only versus 1 hr 45 min for stairs and elevators from the refuge
floors). A limitation for people with disabilities is that they still
need to use the stairs to reach a refuge floor from which they can
access the elevator.
In very tall buildings, zoned elevators are generally more efficient
in daily use; moving more people with less wait time and fewer
elevators. Also, current elevators are limited to a maximum lift height
of about 500 m (1640 ft) due primarily to the weight of the steel
cables. The development of new cable materials (polyimide ropes or PU
coated steel belts) should result in more height capability. Also, most
very tall buildings are mixed use, separated vertically. It is common to
provide separate elevator banks and lobbies for the different uses, so
some elevators travel through another use zone between grade and the
destination floors. This is often a section of blind shaft (no
openings) which is less exposed when passing a fire floor due to the
rated shaft wall, but presents issues of access for extraction of
entrapped passengers should an elevator stop in the blind shaft section.
Middle East Applications
Most tall buildings being designed and built in the Middle East are
being equipped with occupant evacuation elevators following similar
requirements to those under development in the US. Some designs utilize
refuge floors and some do not. In general, not all elevators are
arranged for evacuation use, and the design may assume about half the
occupants use elevators and half stairs. They typically provide
protected lobbies to wait for the elevator with direct access to an exit
stair should they decide not to wait. The emergency plans typically
follow phased evacuation and they assign (trained) building staff to
operate the elevators in an emergency to control the process.
The Burj Khalifa (Dubai UAE), now the tallest building in the world,
incorporates some elevators for occupant egress from each of the three
use areas (hotel, office, and residential). Comparison of total
evacuation time by stairs alone and by stairs (55% of 19,000 occupants)
and elevators estimated a 45% reduction in total evacuation time (to 90
min) with the elevators.
Safety Code for Elevators and Escalators, ASME A17.1-2007, American Society of Mechniccal Engineers, New York, NY.
Averill, J. et al., Federal Building and Fire Safety Investigation of
the World Trade Center Disaster; Occupant Behavior, Egress and Emergency
Communications, NIST NCSTAR 1-7, National Institute of Standards and
Technology, Gaithersburg, MD, 2005.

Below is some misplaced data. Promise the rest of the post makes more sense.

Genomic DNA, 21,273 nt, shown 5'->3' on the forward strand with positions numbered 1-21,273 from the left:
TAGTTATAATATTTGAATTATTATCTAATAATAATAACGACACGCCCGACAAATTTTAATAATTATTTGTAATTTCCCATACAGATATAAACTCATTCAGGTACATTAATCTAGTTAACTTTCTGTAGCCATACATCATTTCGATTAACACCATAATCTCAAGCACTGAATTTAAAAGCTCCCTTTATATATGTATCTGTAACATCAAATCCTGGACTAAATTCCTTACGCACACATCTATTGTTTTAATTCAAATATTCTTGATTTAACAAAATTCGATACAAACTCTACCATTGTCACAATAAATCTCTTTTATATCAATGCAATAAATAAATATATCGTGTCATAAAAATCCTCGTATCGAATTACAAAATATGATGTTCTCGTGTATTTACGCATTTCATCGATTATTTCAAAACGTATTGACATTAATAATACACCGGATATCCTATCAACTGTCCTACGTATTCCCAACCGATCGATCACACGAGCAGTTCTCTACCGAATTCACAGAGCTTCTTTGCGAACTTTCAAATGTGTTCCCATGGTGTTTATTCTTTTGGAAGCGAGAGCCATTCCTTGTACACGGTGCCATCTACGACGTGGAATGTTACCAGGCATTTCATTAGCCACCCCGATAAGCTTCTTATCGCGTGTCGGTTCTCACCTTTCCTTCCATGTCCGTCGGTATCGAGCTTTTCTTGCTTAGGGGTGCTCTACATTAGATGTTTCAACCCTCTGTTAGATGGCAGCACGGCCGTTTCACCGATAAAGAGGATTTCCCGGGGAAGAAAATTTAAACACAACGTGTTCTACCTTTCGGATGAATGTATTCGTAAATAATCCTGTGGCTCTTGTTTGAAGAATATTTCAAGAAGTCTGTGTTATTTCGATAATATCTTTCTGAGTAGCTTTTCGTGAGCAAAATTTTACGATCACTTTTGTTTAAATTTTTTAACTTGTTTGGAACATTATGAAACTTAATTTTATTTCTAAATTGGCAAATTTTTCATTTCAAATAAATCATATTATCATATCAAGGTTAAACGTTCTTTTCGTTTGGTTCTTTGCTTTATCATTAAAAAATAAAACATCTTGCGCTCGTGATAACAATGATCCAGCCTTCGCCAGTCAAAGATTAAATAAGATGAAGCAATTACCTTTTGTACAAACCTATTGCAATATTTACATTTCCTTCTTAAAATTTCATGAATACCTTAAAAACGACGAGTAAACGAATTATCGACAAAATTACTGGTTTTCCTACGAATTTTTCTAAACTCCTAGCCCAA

Bukowski, R.W., Emergency Egress from Ultra-Tall Buildings, Tall &
Green, Typology for a Sustainable Urban Future, CTBUH, Dubai UAE, March
Bukowski, R.W., Emergency Egress from Buildings, 7th International
Conference on Performance-based Codes and Fire Safety Design Methods,
Auckland, NZ, SFPE, 2008. and NIST TN1623, Nat Inst Stand Tech, 2009.
Bukowski, R.W., Emergency Egress Strategies for Buildings, Interflam
2007. (Interflam '07). International Interflam Conference, 11th
Proceedings. September 3-5, 2007, London, England, 159-168 pp, 2007.
Bukowski, R. W.; Fleming, R. P.; Tubbs, J.; Marrion, C.; Dirksen, J.;
Duke, C.; Prince, D.; Richardson, L. F.; Beste, D.; Stanlaske, D.,
Elevator Controls, NFPA Journal, Vol 100, No 2, 42-57, March/April 2006.
Quiter, J. R. Application of Performance Based Concepts at the
Stratosphere Tower, Las Vegas, Nevada. Rolf Jensen and Associates, Inc.,
Deerfield, IL. Fire Risk and Hazard Assessment Symposium. Research and
Practice: Bridging the Gap. Proceedings. National Fire Protection
Research Foundation. June 26-28, 1996, San Francisco, CA, 118-126 pp,
BSI 5588, Part 5, Fire Precautions in the Design, Construction and Use
of Buildings. Access and Facilities for Fire-fighting, British
Standards Institution, London, 2004.
Arliff, A., Review of Evacuation Procedures for the Petronas Twin
Towers, Strategies for Performance in the Aftermath of the World Trade
Center. CIB-CTBUH Conference on Tall Buildings. Proceedings. Task Group
on Tall Buildings: CIB TG50. CIB Publication No. 290. October 20-23,
2003, Kuala Lumpur, Malaysia, Shafii, F.; Bukowski, R.; Klemencic, R.,
Editors, 35-42 pp, 2003.
Hsiung, K.H., Wen, W.J., Chien, S.W., and Shih, B.J., A Research of
the Elevator Evacuation Performance for Taipei 101 Financial Center,
Proc 6th Int Conf on Performance-based Codes and Fire Safety Design
Methods, June 14-16, 2006, Tokyo, Japan, SFPE Bethesda, MD 213-225p,
Galioto, Carl, High Rise Evacuation and Life Safety, Skidmore, Owings
and Merrill (NY) presentation to AIA Annual Convention, Dallas, TX,
Richard Bukowski is with Rolf Jensen and Associates